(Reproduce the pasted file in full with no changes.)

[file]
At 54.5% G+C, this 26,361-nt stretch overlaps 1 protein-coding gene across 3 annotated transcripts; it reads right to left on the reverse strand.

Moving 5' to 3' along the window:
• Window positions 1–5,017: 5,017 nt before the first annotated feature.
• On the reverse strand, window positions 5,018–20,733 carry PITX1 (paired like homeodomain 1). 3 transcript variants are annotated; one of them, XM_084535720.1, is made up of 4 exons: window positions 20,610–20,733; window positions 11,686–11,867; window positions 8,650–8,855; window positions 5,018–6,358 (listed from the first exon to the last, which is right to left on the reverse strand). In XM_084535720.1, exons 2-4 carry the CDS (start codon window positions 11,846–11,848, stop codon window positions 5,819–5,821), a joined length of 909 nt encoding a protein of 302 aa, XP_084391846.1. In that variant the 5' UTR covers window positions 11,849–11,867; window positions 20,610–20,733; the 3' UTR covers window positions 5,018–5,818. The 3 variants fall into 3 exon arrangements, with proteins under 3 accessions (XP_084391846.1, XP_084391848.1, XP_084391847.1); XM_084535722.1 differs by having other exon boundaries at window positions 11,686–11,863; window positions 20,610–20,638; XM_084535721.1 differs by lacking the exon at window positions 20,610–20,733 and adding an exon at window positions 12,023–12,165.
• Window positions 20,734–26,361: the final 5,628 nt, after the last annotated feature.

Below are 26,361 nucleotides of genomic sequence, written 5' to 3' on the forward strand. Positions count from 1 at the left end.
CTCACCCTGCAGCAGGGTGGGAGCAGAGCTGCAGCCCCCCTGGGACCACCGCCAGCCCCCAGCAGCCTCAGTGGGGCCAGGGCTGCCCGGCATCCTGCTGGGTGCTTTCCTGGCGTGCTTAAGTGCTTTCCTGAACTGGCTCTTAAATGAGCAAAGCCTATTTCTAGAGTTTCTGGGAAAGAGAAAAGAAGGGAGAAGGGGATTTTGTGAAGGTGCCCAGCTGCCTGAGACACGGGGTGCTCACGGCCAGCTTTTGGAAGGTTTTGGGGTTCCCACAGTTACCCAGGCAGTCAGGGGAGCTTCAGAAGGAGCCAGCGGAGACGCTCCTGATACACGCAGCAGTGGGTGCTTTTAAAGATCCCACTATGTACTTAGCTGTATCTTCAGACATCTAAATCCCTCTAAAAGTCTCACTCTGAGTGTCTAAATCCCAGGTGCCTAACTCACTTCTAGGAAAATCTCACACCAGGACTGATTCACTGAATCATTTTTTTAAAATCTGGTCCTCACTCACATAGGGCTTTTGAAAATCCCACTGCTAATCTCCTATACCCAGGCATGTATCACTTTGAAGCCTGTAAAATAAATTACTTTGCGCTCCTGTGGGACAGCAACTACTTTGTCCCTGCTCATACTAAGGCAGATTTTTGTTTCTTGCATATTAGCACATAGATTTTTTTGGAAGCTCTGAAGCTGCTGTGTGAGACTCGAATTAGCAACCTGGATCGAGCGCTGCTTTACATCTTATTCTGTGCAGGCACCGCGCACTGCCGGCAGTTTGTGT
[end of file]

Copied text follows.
At 54.5% G+C, this 26,361-nt stretch overlaps 1 protein-coding gene across 3 annotated transcripts; it reads right to left on the reverse strand.

Moving 5' to 3' along the window:
• Window positions 1–5,017: 5,017 nt before the first annotated feature.
• On the reverse strand, window positions 5,018–20,733 carry PITX1 (paired like homeodomain 1). 3 transcript variants are annotated; one of them, XM_084535720.1, is made up of 4 exons: window positions 20,610–20,733; window positions 11,686–11,867; window positions 8,650–8,855; window positions 5,018–6,358 (listed from the first exon to the last, which is right to left on the reverse strand). In XM_084535720.1, exons 2-4 carry the CDS (start codon window positions 11,846–11,848, stop codon window positions 5,819–5,821), a joined length of 909 nt encoding a protein of 302 aa, XP_084391846.1. In that variant the 5' UTR covers window positions 11,849–11,867; window positions 20,610–20,733; the 3' UTR covers window positions 5,018–5,818. The 3 variants fall into 3 exon arrangements, with proteins under 3 accessions (XP_084391846.1, XP_084391848.1, XP_084391847.1); XM_084535722.1 differs by having other exon boundaries at window positions 11,686–11,863; window positions 20,610–20,638; XM_084535721.1 differs by lacking the exon at window positions 20,610–20,733 and adding an exon at window positions 12,023–12,165.
• Window positions 20,734–26,361: the final 5,628 nt, after the last annotated feature.

Below are 26,361 nucleotides of genomic sequence, written 5' to 3' on the forward strand. Positions count from 1 at the left end.
CTCACCCTGCAGCAGGGTGGGAGCAGAGCTGCAGCCCCCCTGGGACCACCGCCAGCCCCCAGCAGCCTCAGTGGGGCCAGGGCTGCCCGGCATCCTGCTGGGTGCTTTCCTGGCGTGCTTAAGTGCTTTCCTGAACTGGCTCTTAAATGAGCAAAGCCTATTTCTAGAGTTTCTGGGAAAGAGAAAAGAAGGGAGAAGGGGATTTTGTGAAGGTGCCCAGCTGCCTGAGACACGGGGTGCTCACGGCCAGCTTTTGGAAGGTTTTGGGGTTCCCACAGTTACCCAGGCAGTCAGGGGAGCTTCAGAAGGAGCCAGCGGAGACGCTCCTGATACACGCAGCAGTGGGTGCTTTTAAAGATCCCACTATGTACTTAGCTGTATCTTCAGACATCTAAATCCCTCTAAAAGTCTCACTCTGAGTGTCTAAATCCCAGGTGCCTAACTCACTTCTAGGAAAATCTCACACCAGGACTGATTCACTGAATCATTTTTTTAAAATCTGGTCCTCACTCACATAGGGCTTTTGAAAATCCCACTGCTAATCTCCTATACCCAGGCATGTATCACTTTGAAGCCTGTAAAATAAATTACTTTGCGCTCCTGTGGGACAGCAACTACTTTGTCCCTGCTCATACTAAGGCAGATTTTTGTTTCTTGCATATTAGCACATAGATTTTTTTGGAAGCTCTGAAGCTGCTGTGTGAGACTCGAATTAGCAACCTGGATCGAGCGCTGCTTTACATCTTATTCTGTGCAGGCACCGCGCACTGCCGGCAGTTTGTGT